In the UK Rudimental featuring Ella Eyre (Waiting All Night), Disclosure featuring Eliza Doolittle (You & Me), John Newman (Love Me Again), Chase & Status featuring Louis Mttrs (Lost & Not Found) and Naughty Boy featuring Sam Smith, with the phenomenal La La La, all produced great pop music in the current style. A new name is Duke Dumont featuring the aforementioned A*M*E with the forward-thinking Need U (100%), a great club banger that recalls house music in 1991, while Wiley continued his second great period with Lights On, featuring both Angel and Tinchy Stryder.

Australian white rapper Iggy Azalea would be one of the first victims of the global craze for pointing out when white people take aspects of black culture and earn money from them – isn’t this de-desegregation which is in no way helpful? – and had her first big hit with Bounce. Fuse ODG (or is that FUUUUUSE) leaps onto the scene with a dance-friendly Afropop song Antenna, and the inlay booklet notes a global dance competition #AntennaDance that promoted it. The hashtag was now all over pop culture, neatly satirised in this fun clip starring Jimmy Fallon, Justin Timberlake and Questlove from The Roots (‘HASHTAG SHUT THE F— UP!’).

Peter from Hawaii and his Smeezingtons crew return with Treasure, which is 100% music from Off The Wall by Michael Jackson (nobody complained, though they would complain when he won a Record of the Year GRAMMY 2018, because he is from Hawaii and not Philadelphia). Jessie J took a job as a judge on The Voice UK and used the job to promote her new music, which was closer to Do It Like a Dude than Price Tag; Wild featured both Dizzee Rascal and Big Sean, one of those American rappers who was becoming very popular over there, and thus over here too. Dizzee two-times with his own Goin’ Crazy (WITH NO G!!!), featuring Robbie Williams singing the chorus, which is above average.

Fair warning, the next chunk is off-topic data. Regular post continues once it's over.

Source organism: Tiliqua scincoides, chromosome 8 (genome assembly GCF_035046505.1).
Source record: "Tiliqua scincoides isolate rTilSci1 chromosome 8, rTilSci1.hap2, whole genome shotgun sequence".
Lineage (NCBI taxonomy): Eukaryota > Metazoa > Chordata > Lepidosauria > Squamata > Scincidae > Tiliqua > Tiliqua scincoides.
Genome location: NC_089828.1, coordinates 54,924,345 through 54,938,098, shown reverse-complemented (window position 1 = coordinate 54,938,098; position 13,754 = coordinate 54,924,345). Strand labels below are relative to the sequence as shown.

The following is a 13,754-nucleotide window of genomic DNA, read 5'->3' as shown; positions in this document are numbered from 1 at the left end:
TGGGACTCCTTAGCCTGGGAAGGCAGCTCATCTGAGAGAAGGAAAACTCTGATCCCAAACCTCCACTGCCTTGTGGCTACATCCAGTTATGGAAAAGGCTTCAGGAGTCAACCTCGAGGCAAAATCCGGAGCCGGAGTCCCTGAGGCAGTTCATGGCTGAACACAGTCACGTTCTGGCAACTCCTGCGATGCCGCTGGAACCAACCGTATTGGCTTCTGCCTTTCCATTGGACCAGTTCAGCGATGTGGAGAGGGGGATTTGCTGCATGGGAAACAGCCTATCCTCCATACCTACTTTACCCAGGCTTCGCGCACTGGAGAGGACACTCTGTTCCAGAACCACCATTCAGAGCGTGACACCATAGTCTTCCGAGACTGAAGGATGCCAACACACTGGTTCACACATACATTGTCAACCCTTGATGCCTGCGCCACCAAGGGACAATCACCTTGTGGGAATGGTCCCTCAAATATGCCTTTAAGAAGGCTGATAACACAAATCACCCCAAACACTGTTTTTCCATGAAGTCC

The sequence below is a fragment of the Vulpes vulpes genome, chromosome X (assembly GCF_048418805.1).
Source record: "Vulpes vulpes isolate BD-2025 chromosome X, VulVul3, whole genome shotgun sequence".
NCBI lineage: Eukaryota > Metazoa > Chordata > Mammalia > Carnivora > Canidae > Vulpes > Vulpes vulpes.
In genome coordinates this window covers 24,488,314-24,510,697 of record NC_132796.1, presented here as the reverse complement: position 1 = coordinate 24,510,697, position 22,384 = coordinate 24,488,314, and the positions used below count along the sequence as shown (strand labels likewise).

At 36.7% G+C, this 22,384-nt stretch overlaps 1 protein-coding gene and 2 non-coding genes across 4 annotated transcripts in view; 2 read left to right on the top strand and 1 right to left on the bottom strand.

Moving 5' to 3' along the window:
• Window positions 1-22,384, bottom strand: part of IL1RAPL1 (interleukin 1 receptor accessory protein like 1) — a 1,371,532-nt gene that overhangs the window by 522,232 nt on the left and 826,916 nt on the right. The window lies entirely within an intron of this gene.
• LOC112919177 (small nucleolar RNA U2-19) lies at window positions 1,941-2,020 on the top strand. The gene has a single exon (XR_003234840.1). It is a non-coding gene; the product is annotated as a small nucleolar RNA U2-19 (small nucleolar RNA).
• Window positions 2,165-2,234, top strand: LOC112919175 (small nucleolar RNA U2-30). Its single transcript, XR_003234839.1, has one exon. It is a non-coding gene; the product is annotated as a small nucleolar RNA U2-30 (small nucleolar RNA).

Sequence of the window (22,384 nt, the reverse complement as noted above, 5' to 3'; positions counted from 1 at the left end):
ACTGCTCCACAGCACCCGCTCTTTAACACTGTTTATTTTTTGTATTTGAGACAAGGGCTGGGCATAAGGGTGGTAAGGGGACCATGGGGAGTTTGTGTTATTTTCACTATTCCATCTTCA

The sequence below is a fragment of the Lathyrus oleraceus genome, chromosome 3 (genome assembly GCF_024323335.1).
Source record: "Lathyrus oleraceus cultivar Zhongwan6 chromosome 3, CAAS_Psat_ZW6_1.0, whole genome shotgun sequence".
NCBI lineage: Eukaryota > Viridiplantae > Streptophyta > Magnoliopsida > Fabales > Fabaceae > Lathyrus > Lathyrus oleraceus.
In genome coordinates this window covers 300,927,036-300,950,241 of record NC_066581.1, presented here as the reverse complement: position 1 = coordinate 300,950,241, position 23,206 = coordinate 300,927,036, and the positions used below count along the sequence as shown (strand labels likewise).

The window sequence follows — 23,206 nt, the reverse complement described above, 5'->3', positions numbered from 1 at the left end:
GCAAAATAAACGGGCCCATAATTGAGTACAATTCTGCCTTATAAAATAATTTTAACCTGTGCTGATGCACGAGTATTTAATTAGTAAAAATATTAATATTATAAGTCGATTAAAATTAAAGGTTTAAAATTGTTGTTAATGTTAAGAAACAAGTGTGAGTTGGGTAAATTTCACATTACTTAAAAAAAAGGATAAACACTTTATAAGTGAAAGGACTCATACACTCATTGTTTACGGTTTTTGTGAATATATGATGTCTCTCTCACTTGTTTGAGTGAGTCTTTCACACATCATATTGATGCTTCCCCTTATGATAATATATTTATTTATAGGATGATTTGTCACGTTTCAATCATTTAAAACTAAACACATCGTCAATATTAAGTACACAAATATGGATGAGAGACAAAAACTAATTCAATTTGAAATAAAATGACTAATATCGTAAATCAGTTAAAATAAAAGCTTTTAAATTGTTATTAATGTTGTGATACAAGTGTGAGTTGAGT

The Saturdays speak their way through the irritating Gentleman. PSY tried to sustain the Gangnam momentum with Gentleman, a song that was at least an improvement on the last one, but his 15 minutes were almost up. Why the compilers choose not to put the ‘songonyms’ together, I have no idea. A songonym is when songs share titles but not melodies or lyrics. It in inspired by the Paul Gambaccini bit It’s Not the Same Old Song.